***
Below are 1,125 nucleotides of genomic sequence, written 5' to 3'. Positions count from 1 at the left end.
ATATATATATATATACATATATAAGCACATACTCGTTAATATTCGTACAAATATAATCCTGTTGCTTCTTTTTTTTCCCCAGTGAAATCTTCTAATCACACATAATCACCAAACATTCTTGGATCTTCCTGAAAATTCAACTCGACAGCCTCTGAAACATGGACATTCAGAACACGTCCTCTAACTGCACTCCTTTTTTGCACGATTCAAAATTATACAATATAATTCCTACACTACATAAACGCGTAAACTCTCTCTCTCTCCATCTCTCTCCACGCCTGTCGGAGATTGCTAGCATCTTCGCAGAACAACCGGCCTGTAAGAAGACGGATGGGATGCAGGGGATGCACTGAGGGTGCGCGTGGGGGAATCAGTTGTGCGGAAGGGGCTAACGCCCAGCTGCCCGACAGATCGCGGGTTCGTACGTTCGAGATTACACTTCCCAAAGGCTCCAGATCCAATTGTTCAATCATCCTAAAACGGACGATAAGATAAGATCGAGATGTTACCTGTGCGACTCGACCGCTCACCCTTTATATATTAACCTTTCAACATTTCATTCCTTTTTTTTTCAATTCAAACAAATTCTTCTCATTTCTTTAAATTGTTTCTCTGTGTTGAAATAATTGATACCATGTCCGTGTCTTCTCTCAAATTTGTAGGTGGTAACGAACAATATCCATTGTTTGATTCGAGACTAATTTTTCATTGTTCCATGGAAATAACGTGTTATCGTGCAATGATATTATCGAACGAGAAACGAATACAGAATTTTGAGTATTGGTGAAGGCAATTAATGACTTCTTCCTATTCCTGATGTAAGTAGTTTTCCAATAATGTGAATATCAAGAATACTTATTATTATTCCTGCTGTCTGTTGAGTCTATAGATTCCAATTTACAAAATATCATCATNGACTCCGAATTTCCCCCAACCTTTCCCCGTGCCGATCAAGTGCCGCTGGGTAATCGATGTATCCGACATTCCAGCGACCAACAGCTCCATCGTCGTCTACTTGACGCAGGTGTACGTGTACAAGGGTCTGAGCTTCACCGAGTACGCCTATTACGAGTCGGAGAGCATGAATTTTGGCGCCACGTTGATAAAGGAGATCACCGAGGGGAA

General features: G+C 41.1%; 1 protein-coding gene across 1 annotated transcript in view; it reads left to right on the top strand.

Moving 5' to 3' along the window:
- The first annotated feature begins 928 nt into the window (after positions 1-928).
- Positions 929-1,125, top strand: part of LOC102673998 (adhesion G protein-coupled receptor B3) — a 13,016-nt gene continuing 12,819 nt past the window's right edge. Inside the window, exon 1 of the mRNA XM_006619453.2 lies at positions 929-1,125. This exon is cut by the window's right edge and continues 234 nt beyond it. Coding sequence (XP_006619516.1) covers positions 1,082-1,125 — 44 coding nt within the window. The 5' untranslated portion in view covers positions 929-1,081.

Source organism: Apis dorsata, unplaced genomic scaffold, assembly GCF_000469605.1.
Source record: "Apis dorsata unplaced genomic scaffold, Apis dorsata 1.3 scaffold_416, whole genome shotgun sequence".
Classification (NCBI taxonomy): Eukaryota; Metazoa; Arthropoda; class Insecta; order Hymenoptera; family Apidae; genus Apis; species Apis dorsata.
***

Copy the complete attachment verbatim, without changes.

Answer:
Below are 1,125 nucleotides of genomic sequence, written 5' to 3'. Positions count from 1 at the left end.
ATATATATATATATACATATATAAGCACATACTCGTTAATATTCGTACAAATATAATCCTGTTGCTTCTTTTTTTTCCCCAGTGAAATCTTCTAATCACACATAATCACCAAACATTCTTGGATCTTCCTGAAAATTCAACTCGACAGCCTCTGAAACATGGACATTCAGAACACGTCCTCTAACTGCACTCCTTTTTTGCACGATTCAAAATTATACAATATAATTCCTACACTACATAAACGCGTAAACTCTCTCTCTCTCCATCTCTCTCCACGCCTGTCGGAGATTGCTAGCATCTTCGCAGAACAACCGGCCTGTAAGAAGACGGATGGGATGCAGGGGATGCACTGAGGGTGCGCGTGGGGGAATCAGTTGTGCGGAAGGGGCTAACGCCCAGCTGCCCGACAGATCGCGGGTTCGTACGTTCGAGATTACACTTCCCAAAGGCTCCAGATCCAATTGTTCAATCATCCTAAAACGGACGATAAGATAAGATCGAGATGTTACCTGTGCGACTCGACCGCTCACCCTTTATATATTAACCTTTCAACATTTCATTCCTTTTTTTTTCAATTCAAACAAATTCTTCTCATTTCTTTAAATTGTTTCTCTGTGTTGAAATAATTGATACCATGTCCGTGTCTTCTCTCAAATTTGTAGGTGGTAACGAACAATATCCATTGTTTGATTCGAGACTAATTTTTCATTGTTCCATGGAAATAACGTGTTATCGTGCAATGATATTATCGAACGAGAAACGAATACAGAATTTTGAGTATTGGTGAAGGCAATTAATGACTTCTTCCTATTCCTGATGTAAGTAGTTTTCCAATAATGTGAATATCAAGAATACTTATTATTATTCCTGCTGTCTGTTGAGTCTATAGATTCCAATTTACAAAATATCATCATNGACTCCGAATTTCCCCCAACCTTTCCCCGTGCCGATCAAGTGCCGCTGGGTAATCGATGTATCCGACATTCCAGCGACCAACAGCTCCATCGTCGTCTACTTGACGCAGGTGTACGTGTACAAGGGTCTGAGCTTCACCGAGTACGCCTATTACGAGTCGGAGAGCATGAATTTTGGCGCCACGTTGATAAAGGAGATCACCGAGGGGAA

General features: G+C 41.1%; 1 protein-coding gene across 1 annotated transcript in view; it reads left to right on the top strand.

Moving 5' to 3' along the window:
- The first annotated feature begins 928 nt into the window (after positions 1-928).
- Positions 929-1,125, top strand: part of LOC102673998 (adhesion G protein-coupled receptor B3) — a 13,016-nt gene continuing 12,819 nt past the window's right edge. Inside the window, exon 1 of the mRNA XM_006619453.2 lies at positions 929-1,125. This exon is cut by the window's right edge and continues 234 nt beyond it. Coding sequence (XP_006619516.1) covers positions 1,082-1,125 — 44 coding nt within the window. The 5' untranslated portion in view covers positions 929-1,081.

Source organism: Apis dorsata, unplaced genomic scaffold, assembly GCF_000469605.1.
Source record: "Apis dorsata unplaced genomic scaffold, Apis dorsata 1.3 scaffold_416, whole genome shotgun sequence".
Classification (NCBI taxonomy): Eukaryota; Metazoa; Arthropoda; class Insecta; order Hymenoptera; family Apidae; genus Apis; species Apis dorsata.